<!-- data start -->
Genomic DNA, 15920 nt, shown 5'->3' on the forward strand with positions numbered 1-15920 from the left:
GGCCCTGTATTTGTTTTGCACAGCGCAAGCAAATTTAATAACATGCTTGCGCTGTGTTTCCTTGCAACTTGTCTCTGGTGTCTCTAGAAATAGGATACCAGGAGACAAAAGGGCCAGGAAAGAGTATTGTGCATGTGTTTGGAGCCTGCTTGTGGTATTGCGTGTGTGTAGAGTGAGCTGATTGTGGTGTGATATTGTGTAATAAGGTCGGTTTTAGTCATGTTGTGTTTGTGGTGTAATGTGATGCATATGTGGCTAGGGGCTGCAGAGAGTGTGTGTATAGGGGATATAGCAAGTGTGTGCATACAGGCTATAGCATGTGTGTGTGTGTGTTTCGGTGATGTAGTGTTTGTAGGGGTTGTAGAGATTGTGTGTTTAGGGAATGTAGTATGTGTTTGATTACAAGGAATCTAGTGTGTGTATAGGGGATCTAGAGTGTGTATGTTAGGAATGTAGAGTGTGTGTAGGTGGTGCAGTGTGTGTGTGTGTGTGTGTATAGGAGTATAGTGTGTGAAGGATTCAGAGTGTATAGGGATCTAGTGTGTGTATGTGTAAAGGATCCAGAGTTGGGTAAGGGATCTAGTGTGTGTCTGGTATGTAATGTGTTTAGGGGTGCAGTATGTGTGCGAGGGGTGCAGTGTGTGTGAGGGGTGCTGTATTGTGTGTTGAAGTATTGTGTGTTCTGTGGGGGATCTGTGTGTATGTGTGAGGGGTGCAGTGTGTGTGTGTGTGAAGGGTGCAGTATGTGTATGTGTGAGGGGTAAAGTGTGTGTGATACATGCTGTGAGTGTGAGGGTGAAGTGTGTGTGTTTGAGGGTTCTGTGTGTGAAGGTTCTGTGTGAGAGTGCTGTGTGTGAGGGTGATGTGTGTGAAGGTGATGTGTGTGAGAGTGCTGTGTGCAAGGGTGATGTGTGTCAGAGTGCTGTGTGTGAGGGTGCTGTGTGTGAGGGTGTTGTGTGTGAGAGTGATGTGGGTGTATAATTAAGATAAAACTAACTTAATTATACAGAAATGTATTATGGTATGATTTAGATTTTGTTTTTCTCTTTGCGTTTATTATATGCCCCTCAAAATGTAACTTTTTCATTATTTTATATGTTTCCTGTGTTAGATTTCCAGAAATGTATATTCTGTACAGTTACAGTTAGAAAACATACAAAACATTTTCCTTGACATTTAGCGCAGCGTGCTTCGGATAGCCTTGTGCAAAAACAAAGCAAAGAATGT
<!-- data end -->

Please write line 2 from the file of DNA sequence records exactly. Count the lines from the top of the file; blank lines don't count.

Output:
GGCCCTGTATTTGTTTTGCACAGCGCAAGCAAATTTAATAACATGCTTGCGCTGTGTTTCCTTGCAACTTGTCTCTGGTGTCTCTAGAAATAGGATACCAGGAGACAAAAGGGCCAGGAAAGAGTATTGTGCATGTGTTTGGAGCCTGCTTGTGGTATTGCGTGTGTGTAGAGTGAGCTGATTGTGGTGTGATATTGTGTAATAAGGTCGGTTTTAGTCATGTTGTGTTTGTGGTGTAATGTGATGCATATGTGGCTAGGGGCTGCAGAGAGTGTGTGTATAGGGGATATAGCAAGTGTGTGCATACAGGCTATAGCATGTGTGTGTGTGTGTTTCGGTGATGTAGTGTTTGTAGGGGTTGTAGAGATTGTGTGTTTAGGGAATGTAGTATGTGTTTGATTACAAGGAATCTAGTGTGTGTATAGGGGATCTAGAGTGTGTATGTTAGGAATGTAGAGTGTGTGTAGGTGGTGCAGTGTGTGTGTGTGTGTGTGTATAGGAGTATAGTGTGTGAAGGATTCAGAGTGTATAGGGATCTAGTGTGTGTATGTGTAAAGGATCCAGAGTTGGGTAAGGGATCTAGTGTGTGTCTGGTATGTAATGTGTTTAGGGGTGCAGTATGTGTGCGAGGGGTGCAGTGTGTGTGAGGGGTGCTGTATTGTGTGTTGAAGTATTGTGTGTTCTGTGGGGGATCTGTGTGTATGTGTGAGGGGTGCAGTGTGTGTGTGTGTGAAGGGTGCAGTATGTGTATGTGTGAGGGGTAAAGTGTGTGTGATACATGCTGTGAGTGTGAGGGTGAAGTGTGTGTGTTTGAGGGTTCTGTGTGTGAAGGTTCTGTGTGAGAGTGCTGTGTGTGAGGGTGATGTGTGTGAAGGTGATGTGTGTGAGAGTGCTGTGTGCAAGGGTGATGTGTGTCAGAGTGCTGTGTGTGAGGGTGCTGTGTGTGAGGGTGTTGTGTGTGAGAGTGATGTGGGTGTATAATTAAGATAAAACTAACTTAATTATACAGAAATGTATTATGGTATGATTTAGATTTTGTTTTTCTCTTTGCGTTTATTATATGCCCCTCAAAATGTAACTTTTTCATTATTTTATATGTTTCCTGTGTTAGATTTCCAGAAATGTATATTCTGTACAGTTACAGTTAGAAAACATACAAAACATTTTCCTTGACATTTAGCGCAGCGTGCTTCGGATAGCCTTGTGCAAAAACAAAGCAAAGAATGT